Jenny organised some ace things this month with her usual brilliant enthusiasm. First a poetry evening in deserted maybe haunted Discovery house. We read poems and fairy tales and sang by tilly lamp. Importantly we also ate many chocolate items and Chris's extraordinarily tasty cookies. We also began training for a half up-mountain-down-mountain marathon. Some lean, mean machines taking everything in their stride. Others (i.e. me) more a red version of Mr Burns from the Simpsons with a few small droplets of rose flavoured perspiration.

No jogging before 8am - click to enlarge. And in a parallel universe!!

Burns night was fun. Our friends from the Grytviken clean up camp and tug boat Luma came and cooked and organised a delicious haggis and neaps and bits meal and we ate and drank and sang. And played pretend pipes and wore kilts.

Super chefs - click to enlarge.

Group photo - click to enlarge.
Super chefs (left)
Steve, Rosy, Jen, Chris,
Brian and Andy (above)

My favourite bits of the month were our trips to Rookery Bay over the Barff peninsula. For these we took the boats to Coral Bay and then had a lovely walk over the peninsula to where you can see the big Southern Ocean. I have been dreaming of this for a year and it was super fun. There are gorgeous big-eyed reindeer and huge icebergs and big waves on a big brilliant sea, and best of all, a Macaroni penguin rookery. These birds are well cool.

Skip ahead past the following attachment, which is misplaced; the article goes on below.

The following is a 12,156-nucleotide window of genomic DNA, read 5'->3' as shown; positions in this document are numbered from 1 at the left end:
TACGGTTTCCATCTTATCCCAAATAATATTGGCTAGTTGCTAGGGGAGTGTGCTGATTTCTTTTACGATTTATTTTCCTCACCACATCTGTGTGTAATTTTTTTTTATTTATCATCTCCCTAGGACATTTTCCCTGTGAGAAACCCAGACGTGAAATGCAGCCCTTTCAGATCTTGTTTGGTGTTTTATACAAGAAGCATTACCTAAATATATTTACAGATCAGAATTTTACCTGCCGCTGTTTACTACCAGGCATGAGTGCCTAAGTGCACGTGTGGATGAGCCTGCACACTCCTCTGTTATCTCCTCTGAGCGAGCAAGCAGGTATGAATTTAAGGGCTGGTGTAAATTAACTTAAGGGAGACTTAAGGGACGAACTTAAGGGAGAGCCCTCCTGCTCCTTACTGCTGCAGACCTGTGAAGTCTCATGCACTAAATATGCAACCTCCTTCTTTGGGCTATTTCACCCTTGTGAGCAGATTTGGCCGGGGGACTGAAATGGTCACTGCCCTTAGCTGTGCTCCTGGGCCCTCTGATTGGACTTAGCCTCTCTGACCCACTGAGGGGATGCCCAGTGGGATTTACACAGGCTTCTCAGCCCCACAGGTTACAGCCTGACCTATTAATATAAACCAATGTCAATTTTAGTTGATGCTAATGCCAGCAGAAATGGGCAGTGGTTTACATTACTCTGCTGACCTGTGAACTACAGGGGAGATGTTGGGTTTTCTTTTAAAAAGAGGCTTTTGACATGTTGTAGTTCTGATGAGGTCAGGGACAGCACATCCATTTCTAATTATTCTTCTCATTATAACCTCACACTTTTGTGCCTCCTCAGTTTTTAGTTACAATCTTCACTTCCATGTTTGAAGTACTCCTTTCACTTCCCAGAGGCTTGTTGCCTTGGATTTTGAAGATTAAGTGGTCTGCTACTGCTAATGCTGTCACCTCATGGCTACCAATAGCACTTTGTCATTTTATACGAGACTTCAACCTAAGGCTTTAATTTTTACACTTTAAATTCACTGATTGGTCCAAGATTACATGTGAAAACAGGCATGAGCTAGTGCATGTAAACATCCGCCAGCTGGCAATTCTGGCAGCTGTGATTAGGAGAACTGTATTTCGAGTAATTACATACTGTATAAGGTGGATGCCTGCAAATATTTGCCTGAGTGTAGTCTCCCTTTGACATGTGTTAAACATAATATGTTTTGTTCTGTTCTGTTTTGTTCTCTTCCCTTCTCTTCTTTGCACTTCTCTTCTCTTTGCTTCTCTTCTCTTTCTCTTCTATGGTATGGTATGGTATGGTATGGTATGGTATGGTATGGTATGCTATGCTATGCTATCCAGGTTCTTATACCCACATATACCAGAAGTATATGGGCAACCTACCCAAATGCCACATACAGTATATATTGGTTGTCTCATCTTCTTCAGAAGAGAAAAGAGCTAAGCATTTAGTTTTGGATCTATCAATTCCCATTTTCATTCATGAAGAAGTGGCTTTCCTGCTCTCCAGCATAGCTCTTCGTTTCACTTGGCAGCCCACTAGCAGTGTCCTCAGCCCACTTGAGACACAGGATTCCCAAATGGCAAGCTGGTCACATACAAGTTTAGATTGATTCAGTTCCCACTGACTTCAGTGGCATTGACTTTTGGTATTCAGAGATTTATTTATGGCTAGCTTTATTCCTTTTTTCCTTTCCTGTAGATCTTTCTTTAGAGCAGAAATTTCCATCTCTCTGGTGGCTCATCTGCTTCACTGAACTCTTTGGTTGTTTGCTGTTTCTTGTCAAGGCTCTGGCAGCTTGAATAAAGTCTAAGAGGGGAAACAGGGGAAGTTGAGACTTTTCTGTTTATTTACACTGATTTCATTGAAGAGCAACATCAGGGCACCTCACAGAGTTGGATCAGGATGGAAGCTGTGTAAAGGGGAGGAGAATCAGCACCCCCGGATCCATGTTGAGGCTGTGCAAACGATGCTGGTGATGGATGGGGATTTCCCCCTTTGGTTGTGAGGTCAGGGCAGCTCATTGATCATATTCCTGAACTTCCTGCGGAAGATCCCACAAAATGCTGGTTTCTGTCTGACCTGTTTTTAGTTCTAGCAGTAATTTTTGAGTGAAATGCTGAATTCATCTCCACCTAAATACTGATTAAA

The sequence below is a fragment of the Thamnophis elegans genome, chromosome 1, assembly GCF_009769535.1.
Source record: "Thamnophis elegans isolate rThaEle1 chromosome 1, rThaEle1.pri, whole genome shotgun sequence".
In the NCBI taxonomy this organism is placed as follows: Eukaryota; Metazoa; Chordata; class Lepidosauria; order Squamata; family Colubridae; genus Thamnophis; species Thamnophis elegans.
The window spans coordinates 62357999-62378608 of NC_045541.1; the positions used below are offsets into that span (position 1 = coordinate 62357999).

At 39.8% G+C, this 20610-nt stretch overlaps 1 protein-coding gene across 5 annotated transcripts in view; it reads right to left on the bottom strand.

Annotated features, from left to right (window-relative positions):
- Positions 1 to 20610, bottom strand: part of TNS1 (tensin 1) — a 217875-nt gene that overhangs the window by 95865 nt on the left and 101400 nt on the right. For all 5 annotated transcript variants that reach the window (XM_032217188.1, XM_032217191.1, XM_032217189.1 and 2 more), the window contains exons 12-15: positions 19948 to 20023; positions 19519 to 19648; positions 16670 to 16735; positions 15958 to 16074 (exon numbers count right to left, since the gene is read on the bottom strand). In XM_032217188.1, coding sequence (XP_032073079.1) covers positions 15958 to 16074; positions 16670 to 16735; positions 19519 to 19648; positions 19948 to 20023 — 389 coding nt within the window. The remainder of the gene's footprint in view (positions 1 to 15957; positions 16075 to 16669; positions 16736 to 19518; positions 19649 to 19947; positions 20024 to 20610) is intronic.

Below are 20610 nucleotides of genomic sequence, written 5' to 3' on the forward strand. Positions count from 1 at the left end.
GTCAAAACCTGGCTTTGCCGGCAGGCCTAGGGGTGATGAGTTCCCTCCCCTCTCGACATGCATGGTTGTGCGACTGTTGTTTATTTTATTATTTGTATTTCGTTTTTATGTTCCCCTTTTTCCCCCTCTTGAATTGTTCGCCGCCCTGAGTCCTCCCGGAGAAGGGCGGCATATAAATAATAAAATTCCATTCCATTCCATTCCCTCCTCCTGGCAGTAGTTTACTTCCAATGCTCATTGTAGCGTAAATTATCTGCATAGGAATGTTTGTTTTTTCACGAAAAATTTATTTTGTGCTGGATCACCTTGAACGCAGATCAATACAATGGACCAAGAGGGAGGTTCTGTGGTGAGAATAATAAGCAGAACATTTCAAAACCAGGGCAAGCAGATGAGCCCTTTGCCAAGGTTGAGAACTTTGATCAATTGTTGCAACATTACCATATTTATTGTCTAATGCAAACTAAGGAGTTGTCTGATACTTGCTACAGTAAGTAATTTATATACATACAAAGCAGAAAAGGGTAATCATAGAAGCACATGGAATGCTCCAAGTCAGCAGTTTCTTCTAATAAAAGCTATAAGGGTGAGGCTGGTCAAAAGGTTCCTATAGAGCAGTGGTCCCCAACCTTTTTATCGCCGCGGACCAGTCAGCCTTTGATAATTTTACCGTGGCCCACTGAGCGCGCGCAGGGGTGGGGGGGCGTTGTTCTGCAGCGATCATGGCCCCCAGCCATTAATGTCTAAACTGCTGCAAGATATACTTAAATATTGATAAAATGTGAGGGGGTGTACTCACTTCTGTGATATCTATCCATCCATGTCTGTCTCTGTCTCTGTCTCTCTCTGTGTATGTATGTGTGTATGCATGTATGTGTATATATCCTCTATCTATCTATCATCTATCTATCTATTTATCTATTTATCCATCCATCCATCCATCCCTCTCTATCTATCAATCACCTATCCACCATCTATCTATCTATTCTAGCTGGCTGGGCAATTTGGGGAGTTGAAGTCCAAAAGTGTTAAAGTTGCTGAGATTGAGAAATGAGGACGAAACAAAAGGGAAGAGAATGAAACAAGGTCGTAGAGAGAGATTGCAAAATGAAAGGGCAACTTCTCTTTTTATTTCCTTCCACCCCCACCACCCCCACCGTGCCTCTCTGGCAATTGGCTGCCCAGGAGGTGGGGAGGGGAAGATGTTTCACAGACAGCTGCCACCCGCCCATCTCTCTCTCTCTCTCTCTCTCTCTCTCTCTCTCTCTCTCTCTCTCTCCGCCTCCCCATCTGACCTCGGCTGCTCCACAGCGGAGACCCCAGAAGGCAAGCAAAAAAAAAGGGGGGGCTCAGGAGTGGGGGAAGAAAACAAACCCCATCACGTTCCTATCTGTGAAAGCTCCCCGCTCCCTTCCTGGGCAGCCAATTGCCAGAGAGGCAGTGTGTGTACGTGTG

Macaroni penguins - click to enlarge. Macaroni penguins.

I especially like their brilliant beaks and their golden tufts. And they were noisy and had chicks and there were thousands. Its penguin heaven and Frin heaven and I am still smiling and think everyone else is too, fantastica! Amongst the penguins were 2 fellow BASers, Phil Trathan and Ash Morton, satellite tagging and counting. They were full of Penguin knowledge, lucky us, a cool surprise.

Macaroni penguins - click to enlarge. Macaroni penguins.

So that's a quick round up of fun things this month. We also loved seeing lots of yachts, including ever social and happy and cool Ada II, Golden Fleece, Le Sourire, and the beautiful Shenandoah with a fantastic sax player. Also friends on Luma (who saved our bay and beaches in the winter), Ellie seal dudes from Husvik, the Shackleton (with our little doc Sue and busy Ben, and lovely Keith with coriander to die for) and the always friendly and kind JCR. Lucky us dancing (dancing is cool) and parties and laughs and delicious treats from Ann and laughs from Ken. And new friends, Steve a super amazing taxidermist-craftsman from the Falklands, and Helen a brilliant sculptress who makes beautiful, almost breathing animals from scrap metal. And we are happy because Pat and Sarah came back from their holidays full of cool tales and smiles. Lucky us.

Hey Mum, Dad and Sis! We still love everyone at home lots and miss you too. But we are smiling so I am sure you are happy with us. Thank you for looking after us all even down here. We are very lucky.

A million kisses and love and hugs, Frini (Katherine Ann Ross)

X X X x approximately one million

Bergs from Rookery Bay - click to enlarge. Bergs from Rookery Bay.